Contrast that with private transit, which has grown in success by pursuing “microtransit.” This model stresses malleable routes, on-demand service, smaller vehicles and minimal brick-and-mortar infrastructure. Companies include the bus services Via and Chariot; the ride-hailing services Uber and Lyft; and the bike-share services Zagster and LimeBike. Their flexibility lets them locate where demand exists, rather than counting on populations to come to them.
...
Indeed, these new microtransit companies could increase the flexibility of  transit, creating systems that are complicated yet smart, not orderly but dumb."
Finally, building on last week's post, it turns out that not only does Houston employ more people inside its city limits than larger city Chicago, it even employs more than much larger Los Angeles!  Reasons: I'd guess good annexation and multiple major job centers. Again hat tip and graphics credit to George.  Click to enlarge.



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Tuesday, May 01, 2018

Solving the Corps' reservoir dirt problem, HTX vs. NYC apts, HTX > Chicago, transit's expensive demise, Houston's hilarious "end of the universe", and more

Before jumping into this week's items, an idea:  The Army Corps of Engineers wants to dig out Addicks and Barker reservoirs deeper so they can hold more water, but they're not sure what to do with the dirt.  How about using it to elevate the new high-speed rail line to Dallas, which has to be grade-separated anyway?  Please pass along if you know anyone with the Corps or Texas Central.  Idea credit to Patrick.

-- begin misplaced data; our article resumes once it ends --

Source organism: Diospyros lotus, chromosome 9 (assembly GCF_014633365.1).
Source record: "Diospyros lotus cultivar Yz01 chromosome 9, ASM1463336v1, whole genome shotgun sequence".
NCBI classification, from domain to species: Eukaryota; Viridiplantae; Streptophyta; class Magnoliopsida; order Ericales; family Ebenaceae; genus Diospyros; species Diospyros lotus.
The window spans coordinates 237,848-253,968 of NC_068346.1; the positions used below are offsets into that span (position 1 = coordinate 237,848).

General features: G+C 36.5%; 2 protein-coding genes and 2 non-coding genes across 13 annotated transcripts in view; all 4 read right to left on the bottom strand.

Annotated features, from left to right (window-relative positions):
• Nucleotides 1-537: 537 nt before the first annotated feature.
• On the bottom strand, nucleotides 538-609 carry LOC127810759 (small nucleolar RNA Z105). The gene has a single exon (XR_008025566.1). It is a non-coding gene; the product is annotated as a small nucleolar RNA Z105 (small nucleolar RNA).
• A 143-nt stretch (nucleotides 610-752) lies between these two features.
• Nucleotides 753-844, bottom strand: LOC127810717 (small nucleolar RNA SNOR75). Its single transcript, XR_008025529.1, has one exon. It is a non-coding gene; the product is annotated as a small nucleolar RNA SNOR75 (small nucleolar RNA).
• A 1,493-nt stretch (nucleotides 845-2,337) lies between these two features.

Moving on to this week's items:
"Fares paid by riders cover only about a quarter of these costs.  That means taxpayers who do not ride transit are spending over $50 billion per year to subsidize those who do.  In 2017, trips on transit were less than 1% of the total daily trips taken by Americans.  That works out to the 99% of Americans that don't use transit paying about $160 per year for the 1% that do.  The value to the 1% who ride transit is about $14,000 per year."
  ...
But it is clear that we are in the midst of a technological revolution in transportation.  The most important thing is that we don't spend a lot of money on inflexible infrastructure.   I suspect that in the not too distant future, we are going to look back on our light rail experiment in Houston as the City's worst ever white elephant."
  • Houston has more people employed in city limits than Chicago! Hat tip and graphics credit to George.  Click to enlarge.
Chicago
Houston

Finally, to end on a little humor: I've actually had this item ready to post for a long time, but read that Lewis Black was in town last weekend to do some stand-up (KUHF story link) which reminded me.  Here's his (locally) famous bit about the Starbucks across the street from a Starbucks in River Oaks being the "end of the universe".  It's hilarious, and he doesn't even mention the *third* Starbucks next door inside the Barnes and Noble! ;-D

(If the embeded video below fails to play, go here)